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Real reason I think Lin is a great story
There have been thousands of angry, passionate, insightful, thoughtful and, yes, dishonest words written interpreting my inappropriate, 70-character, 14-word tweet about Jeremy Lin. I will let you determine the sincerity of the righteous indignation of my critics.
Today, I want to interpret the Jeremy Lin tweet I fired off 24 minutes earlier last Friday night, before I gave in to immaturity and stupidity.
"NBA has a real Tebow. Jeremy Lin is legit! Great story! Amar'e and Melo should be embarrassed."
Jeremy Lin authentically represents everything some in the media want to believe Tim Tebow represents. Lin is a true underdog succeeding in an environment where his failure was assumed.
Lin played basketball at an academic factory, Harvard. Tebow played quarterback at a football factory, Florida. Besides some added muscle, Tebow, who is white, pretty much looks like every other All-American quarterback. We've never seen a point guard this good who looks like Jeremy Lin, an Asian-American.
Not only was Tebow a first-round NFL draft pick, he started at Florida ahead of a quarterback with more talent, Cam Newton. Lin was undrafted by the NBA. His hometown team, the Golden State Warriors, wouldn't play him and eventually cut him.
The predominantly white Denver Broncos fan base pressured John Fox and John Elway to elevate Tebow from third string to starter. It took a rash of injuries and total desperation to get Lin into the Knicks' lineup.
Until the past two weeks, Jeremy Lin was entirely unwanted by the NBA, and before that, major college basketball had little interest in him. The people who dominate American basketball on the court, on the sideline, in the executive rooms, in the stands and along press row do not look like Jeremy Lin.
That is not Tim Tebow's football narrative. He was a highly coveted recruit, pampered in college, drafted in the first round by the NFL, and many in the media give him credit for victories his actual play had little to do with securing.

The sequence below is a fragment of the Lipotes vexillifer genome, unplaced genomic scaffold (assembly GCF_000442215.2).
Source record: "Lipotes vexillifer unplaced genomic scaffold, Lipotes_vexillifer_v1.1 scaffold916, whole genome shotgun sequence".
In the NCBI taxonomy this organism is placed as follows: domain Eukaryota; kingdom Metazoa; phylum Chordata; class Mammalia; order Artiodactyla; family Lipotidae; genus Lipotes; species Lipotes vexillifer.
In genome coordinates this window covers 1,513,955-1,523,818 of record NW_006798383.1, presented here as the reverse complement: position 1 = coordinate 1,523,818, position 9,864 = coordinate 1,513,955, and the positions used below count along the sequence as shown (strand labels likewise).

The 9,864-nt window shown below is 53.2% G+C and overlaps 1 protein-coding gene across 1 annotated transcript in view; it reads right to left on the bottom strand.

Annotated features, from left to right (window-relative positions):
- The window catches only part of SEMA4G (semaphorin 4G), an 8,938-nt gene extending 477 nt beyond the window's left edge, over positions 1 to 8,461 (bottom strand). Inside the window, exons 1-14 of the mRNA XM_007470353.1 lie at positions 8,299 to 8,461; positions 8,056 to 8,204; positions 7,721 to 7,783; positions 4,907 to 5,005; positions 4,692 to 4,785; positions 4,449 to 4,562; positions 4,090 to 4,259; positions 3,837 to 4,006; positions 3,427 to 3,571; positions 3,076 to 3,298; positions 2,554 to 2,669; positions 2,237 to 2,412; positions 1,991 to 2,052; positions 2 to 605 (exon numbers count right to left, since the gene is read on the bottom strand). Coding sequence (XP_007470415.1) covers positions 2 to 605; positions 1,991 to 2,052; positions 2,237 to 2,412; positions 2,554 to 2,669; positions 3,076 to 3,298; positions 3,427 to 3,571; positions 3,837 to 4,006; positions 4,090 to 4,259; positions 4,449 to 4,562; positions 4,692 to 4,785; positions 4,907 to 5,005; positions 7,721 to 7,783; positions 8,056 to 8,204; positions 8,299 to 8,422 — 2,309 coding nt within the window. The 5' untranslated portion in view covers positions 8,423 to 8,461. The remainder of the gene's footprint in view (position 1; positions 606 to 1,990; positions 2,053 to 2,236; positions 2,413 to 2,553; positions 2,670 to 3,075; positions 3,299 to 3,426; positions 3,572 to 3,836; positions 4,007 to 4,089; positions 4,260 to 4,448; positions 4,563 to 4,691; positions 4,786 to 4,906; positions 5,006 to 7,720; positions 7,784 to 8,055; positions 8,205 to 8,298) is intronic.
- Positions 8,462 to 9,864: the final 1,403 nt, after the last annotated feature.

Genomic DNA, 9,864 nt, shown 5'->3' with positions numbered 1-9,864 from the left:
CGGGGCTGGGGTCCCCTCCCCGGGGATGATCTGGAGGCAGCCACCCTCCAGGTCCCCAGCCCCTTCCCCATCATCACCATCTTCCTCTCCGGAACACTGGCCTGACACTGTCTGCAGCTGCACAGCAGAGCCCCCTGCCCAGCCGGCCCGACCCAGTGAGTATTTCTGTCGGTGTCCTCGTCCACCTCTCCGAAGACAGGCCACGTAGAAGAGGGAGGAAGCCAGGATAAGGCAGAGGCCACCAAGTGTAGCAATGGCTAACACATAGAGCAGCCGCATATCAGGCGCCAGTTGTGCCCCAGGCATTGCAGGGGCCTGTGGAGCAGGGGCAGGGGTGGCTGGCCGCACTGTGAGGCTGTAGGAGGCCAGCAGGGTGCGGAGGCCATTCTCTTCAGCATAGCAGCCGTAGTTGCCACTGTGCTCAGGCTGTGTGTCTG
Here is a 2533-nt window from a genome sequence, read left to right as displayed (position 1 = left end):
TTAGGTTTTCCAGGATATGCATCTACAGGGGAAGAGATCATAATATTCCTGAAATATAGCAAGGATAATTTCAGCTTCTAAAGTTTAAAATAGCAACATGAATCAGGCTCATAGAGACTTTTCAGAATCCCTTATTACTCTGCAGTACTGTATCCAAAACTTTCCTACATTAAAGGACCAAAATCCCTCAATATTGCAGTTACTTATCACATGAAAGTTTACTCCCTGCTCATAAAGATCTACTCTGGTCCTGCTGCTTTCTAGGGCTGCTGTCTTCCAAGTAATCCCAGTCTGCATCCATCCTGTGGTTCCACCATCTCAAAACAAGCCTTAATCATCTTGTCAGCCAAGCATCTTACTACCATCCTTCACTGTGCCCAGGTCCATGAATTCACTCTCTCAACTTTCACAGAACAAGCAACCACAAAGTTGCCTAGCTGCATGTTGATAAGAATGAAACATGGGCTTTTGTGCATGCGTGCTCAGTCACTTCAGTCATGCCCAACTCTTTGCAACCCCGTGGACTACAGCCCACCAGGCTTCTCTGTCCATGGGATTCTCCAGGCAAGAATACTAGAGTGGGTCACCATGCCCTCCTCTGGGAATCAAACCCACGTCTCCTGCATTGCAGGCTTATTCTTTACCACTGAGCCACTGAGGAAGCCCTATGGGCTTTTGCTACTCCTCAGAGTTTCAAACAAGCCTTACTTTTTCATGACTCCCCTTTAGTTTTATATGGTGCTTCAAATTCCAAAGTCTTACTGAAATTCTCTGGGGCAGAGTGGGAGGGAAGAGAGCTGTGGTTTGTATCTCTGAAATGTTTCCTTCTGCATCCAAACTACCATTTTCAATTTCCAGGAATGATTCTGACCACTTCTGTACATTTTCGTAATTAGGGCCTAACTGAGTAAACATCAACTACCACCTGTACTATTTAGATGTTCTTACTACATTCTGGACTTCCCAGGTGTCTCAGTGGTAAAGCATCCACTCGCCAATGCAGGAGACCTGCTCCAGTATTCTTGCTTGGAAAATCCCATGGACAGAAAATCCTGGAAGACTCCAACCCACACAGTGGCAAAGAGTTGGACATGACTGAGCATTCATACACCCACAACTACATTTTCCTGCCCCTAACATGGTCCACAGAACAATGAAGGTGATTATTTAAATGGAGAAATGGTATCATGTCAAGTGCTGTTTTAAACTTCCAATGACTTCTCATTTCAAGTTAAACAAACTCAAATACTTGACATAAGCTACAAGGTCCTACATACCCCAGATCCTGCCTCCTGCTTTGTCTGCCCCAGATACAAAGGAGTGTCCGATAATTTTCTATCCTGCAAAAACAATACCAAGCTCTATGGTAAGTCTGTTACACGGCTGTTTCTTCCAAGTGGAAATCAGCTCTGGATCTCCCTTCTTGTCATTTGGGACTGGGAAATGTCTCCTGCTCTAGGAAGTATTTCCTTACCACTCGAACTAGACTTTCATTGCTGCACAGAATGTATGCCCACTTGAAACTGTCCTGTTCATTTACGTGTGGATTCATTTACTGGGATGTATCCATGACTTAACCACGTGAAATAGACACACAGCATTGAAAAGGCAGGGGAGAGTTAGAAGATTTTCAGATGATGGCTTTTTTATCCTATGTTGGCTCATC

Jeremy Lin is the real Tim Tebow. Jeremy Lin is legit.
Monday night I had dinner with Dr. Harry Edwards, the celebrated Cal-Berkeley scholar and activist. Living in Northern California, Dr. Edwards has followed the Jeremy Lin story for years. Dr. Edwards also helped me understand the cultural conflict between African Americans and Asian Americans that is most acute in California.
"Latinos have taken the jobs we don't want and Asians have the jobs we can't get," he explained. Dr. Edwards went on to describe the tension between inner-city African-Americans and the Asian store owners who do business in the inner city.
Dr. Edwards' point was the inappropriate joke I thought I was cracking on a stereotype I share with Asian and white men was really a tweet that touched on something far more important and intense.
Jeremy Lin is performing and succeeding in a culture — the black basketball culture — that is perceived by many Asian Americans as hostile toward them. At the time of my real-Tebow-great-story tweet, I was impressed by the novelty of Lin's ascension. I'd given no thought to the importance of it.
Jeremy Lin is a great story.
From the point-guard position, he has imposed his personality, his values, his culture and his style of play on the New York Knicks and, for the moment, those attributes have transformed the formerly underachieving Knicks into winners.
CONTACT JASON WHITLOCK
Amar'e and 'Melo should be embarrassed. They have more raw talent than Jeremy Lin. They should wonder what is it about their personalities, their values, their culture and their style of play that didn't allow them to impose a winning imprint on the Knicks.
Lin's success, even if it disappears, should not be dismissed. There is something to be learned from the results of his play and the absence of two star hip-hop, AAU athletes, 'Melo and Amar'e.
Yes, I played the hip-hop culture card. Hip-hop music is a capitalistic success. Hip-hop culture is an utter failure. The me-first, rebellious, anti-intellect culture directly contradicts all the values taught in team sports and most of the values necessary to sustain a civilized society.
I don't get to pick which tweets my supporters and critics choose to interpret. In 140 characters, I can't link to all the on-an-island-by-myself columns that directly contradict the absurd notion that I'm for the unfair treatment of any human being, regardless of color, religion, legal sexual preference, etc.
Writing columns that discomfort the comfortable and defend the vulnerable is far more important to me than being outrageously popular and irreverent on Twitter.